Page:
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Uxmal Yucatan

Uxmal: Queen of the Puuc

The first building youíll see as you enter this fabulous archaeological site is la Casa del Adivino (House of the Magician; AKA Pyramid or Temple of the Magician). The name of Uxmalís unusual and iconic structure derives from the story of its construction by an alux, or magical, dwarflike creature. Lovely and harmonious, the elliptical temple mound is adorned on the west side with finely carved masks of the rain god Chac.

Heading to the right from the 35-meter (115-foot) tall Casa del Adivino, el CuadrŠngulo de las Monjas (Nunnery Quadrangle) is another outstanding example of classical Maya architecture. Four impressive stone buildings face a grassy plaza. These structures are decorated with some of the most exquisite examples of veneer mosaics in the Maya world, owing in part to the high-quality limestone of the area. Adorning the upper portion of their facades, amid complex fretwork designs, are figures of snakes and owls, human beings, monkeys, birds, and the inevitable Chac masks, proof of the importance of the rain god in this region of often insufficient rainfall. On the buildingís south and west sides, representation of thatch huts alternate with Chac images. Iguanas bask in the central plaza or clamber up onto walls where rule-abiding humans fear to tread.

Leaving the Nunís Complex, youíll walk through el Juego de Pelota, or ball court, where one of the rings through which players had to pass the ball is perfectly intact. The lower walls are decorated with feathered serpents, the deity Quetzalcoatl.

Declared a World Heritage Site in 1996, Uxmal is perhaps the most beautiful of Mexicoís rejuvenated Maya cities, and the most representative of the regionís Puuc architectural style. In addition to the multitude of hook-nosed Chac masks on friezes and facing out from the corners of buildings, Puuc style elements include the presence of Maya arches and ornately carved friezes of veneer masonry.

On a huge raised platform, the magnificent Palacio del Gobernador (Governorís Palace) is considered the most representative example of Late Classic (AD 600-900) Puuc architecture. Religious and civic ceremonies were conducted within its 24 rooms. Visitors at this point can still climb to the top of the structure for excellent views. (Compared to Tulum and Chichen Itza, this site near the Campeche border receives far fewer visitors; another reason a visit here is so enjoyable.)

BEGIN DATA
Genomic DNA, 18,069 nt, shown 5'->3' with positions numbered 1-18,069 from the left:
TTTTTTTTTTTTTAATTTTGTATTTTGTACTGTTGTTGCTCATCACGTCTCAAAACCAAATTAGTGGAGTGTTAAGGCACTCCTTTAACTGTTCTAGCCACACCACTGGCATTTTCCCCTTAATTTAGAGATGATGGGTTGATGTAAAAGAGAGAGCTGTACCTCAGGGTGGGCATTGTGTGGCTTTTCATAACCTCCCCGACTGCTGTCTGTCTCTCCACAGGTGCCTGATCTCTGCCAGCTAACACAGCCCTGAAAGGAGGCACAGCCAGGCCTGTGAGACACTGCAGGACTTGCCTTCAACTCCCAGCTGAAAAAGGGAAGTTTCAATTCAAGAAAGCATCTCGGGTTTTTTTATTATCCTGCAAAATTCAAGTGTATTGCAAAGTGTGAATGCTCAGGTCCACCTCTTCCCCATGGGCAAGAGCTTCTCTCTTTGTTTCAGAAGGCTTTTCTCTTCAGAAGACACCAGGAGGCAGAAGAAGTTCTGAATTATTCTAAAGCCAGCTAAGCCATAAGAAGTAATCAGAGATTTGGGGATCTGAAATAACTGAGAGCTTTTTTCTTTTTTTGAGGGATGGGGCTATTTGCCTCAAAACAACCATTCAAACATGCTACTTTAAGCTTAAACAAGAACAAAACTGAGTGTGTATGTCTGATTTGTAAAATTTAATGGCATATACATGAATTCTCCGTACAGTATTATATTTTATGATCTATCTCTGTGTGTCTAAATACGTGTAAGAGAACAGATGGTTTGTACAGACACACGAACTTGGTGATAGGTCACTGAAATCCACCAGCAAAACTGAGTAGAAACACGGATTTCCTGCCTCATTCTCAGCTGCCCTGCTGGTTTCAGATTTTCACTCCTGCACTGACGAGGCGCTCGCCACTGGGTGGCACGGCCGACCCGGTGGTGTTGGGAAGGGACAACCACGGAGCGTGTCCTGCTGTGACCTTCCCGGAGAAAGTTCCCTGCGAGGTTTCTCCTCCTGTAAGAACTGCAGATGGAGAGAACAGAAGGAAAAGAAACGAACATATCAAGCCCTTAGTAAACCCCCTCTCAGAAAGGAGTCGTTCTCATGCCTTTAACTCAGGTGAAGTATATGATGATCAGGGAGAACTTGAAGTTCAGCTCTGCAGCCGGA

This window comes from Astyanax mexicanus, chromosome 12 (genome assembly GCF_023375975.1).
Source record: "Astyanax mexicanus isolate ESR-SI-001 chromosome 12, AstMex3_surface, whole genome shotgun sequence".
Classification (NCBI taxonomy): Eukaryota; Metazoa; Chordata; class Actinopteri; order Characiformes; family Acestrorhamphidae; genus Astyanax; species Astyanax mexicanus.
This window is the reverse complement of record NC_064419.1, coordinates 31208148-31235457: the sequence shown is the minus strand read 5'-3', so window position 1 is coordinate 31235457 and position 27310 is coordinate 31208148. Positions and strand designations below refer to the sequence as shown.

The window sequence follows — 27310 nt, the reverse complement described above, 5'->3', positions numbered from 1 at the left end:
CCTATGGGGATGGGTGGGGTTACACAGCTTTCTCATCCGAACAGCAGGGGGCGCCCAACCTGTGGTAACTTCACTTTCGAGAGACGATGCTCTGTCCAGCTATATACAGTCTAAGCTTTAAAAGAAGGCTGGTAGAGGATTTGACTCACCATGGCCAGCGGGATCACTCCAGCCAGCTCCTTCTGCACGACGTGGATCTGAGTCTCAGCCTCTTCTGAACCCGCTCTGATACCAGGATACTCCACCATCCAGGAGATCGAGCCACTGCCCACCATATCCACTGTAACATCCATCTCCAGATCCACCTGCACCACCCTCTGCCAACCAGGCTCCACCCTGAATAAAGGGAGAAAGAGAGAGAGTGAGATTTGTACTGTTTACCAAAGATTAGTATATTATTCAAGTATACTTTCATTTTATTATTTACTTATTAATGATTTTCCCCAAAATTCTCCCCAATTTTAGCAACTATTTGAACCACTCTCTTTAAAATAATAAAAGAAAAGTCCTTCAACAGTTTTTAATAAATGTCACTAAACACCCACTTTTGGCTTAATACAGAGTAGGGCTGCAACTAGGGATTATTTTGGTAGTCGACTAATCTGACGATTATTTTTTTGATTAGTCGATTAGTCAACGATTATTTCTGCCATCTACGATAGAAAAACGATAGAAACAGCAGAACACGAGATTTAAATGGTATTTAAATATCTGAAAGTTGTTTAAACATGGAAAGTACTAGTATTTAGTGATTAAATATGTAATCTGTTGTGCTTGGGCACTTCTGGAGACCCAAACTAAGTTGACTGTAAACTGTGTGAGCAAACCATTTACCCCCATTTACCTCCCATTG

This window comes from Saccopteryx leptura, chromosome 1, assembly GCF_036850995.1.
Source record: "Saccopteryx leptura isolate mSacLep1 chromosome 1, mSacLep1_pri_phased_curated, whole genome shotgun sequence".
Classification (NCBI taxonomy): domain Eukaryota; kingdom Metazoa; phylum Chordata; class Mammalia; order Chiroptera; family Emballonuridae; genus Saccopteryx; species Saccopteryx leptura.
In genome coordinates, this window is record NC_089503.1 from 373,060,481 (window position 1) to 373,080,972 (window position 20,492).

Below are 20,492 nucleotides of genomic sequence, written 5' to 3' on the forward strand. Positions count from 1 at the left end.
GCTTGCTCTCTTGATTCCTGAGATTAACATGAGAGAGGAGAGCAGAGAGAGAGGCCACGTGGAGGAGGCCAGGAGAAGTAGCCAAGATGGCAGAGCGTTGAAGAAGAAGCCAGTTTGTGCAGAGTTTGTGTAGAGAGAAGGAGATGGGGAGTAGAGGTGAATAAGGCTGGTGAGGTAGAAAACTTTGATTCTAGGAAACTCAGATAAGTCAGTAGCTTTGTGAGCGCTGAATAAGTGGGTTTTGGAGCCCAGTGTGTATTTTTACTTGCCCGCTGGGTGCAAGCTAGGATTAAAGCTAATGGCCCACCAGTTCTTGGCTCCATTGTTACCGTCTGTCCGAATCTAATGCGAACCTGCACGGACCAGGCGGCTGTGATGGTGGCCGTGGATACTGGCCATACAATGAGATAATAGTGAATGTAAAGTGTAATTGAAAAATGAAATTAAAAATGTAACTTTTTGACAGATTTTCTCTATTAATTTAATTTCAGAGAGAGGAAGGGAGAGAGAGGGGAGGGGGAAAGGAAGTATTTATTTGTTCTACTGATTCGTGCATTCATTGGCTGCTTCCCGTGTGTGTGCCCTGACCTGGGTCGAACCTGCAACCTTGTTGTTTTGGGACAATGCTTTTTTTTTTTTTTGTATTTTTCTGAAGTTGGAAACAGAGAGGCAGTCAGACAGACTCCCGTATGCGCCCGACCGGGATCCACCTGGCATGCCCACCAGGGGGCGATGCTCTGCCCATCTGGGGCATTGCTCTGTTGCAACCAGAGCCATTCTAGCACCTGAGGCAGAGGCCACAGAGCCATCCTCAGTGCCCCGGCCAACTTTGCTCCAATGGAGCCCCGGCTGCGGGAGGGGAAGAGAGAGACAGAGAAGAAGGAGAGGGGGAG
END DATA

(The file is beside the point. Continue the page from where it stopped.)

To deal with the areaís relatively scant rainfall, the Maya invented chultunes, underground water tanks that were part of a hydraulic system for collecting and distributing precious water. More than a hundred of these cisterns are found in the central part of the ancient city alone; each held between 20 and 35 thousand liters of water. Archaeologists have determined that, unlike cities to the north and south, the Puuc region was unable to grow and prosper until engineers invented the chultķn.

Uxmal was most likely the headquarters of the region, which enjoyed a period of uncharacteristic cooperation in the Late Classic period after Maya cities like Tikal, to the south, had been abandoned. By the beginning of the 13th century, however, Uxmal followed their fate. Among the reasons for its demise, experts consider overpopulation and depletion of resources, but itís still speculation.

The adventurers John Lloyd Stephens and artist Frederick Catherwood began exploring here in 1840, and the latter produced many drawings and engravings. Reproductions can be purchased in Uxmalís excellent site museum. Other famous visitors over the centuries have included the Empress Carlota (wife of Maximilian von Habsburg, who ruled Mexico briefly in the mid-19th century), Queen Elizabeth II, and Prince Rainier of Monaco.

A light-and-sound show begins in the evening around dusk. The narration is a bit hokey, but itís wonderful to enjoy the colored lights playing up the beautiful structures in the deepening darkness. You can purchase admission along with your original ticket to visit the archaeological site, or separately. Those staying for the light and sound show may enjoy the lovely---if pricey, by some standards---lodgings in the immediate vicinity: the Lodge at Uxmal and Hacienda Uxmal. Otherwise, the closest hotels are in Santa Elena.

See the Uxmal Travel Guide for information about visiting the site, as well as our Southern Yucatan article and Travel Guide for more information about traveling in this region and seeing the other archaeological sites.


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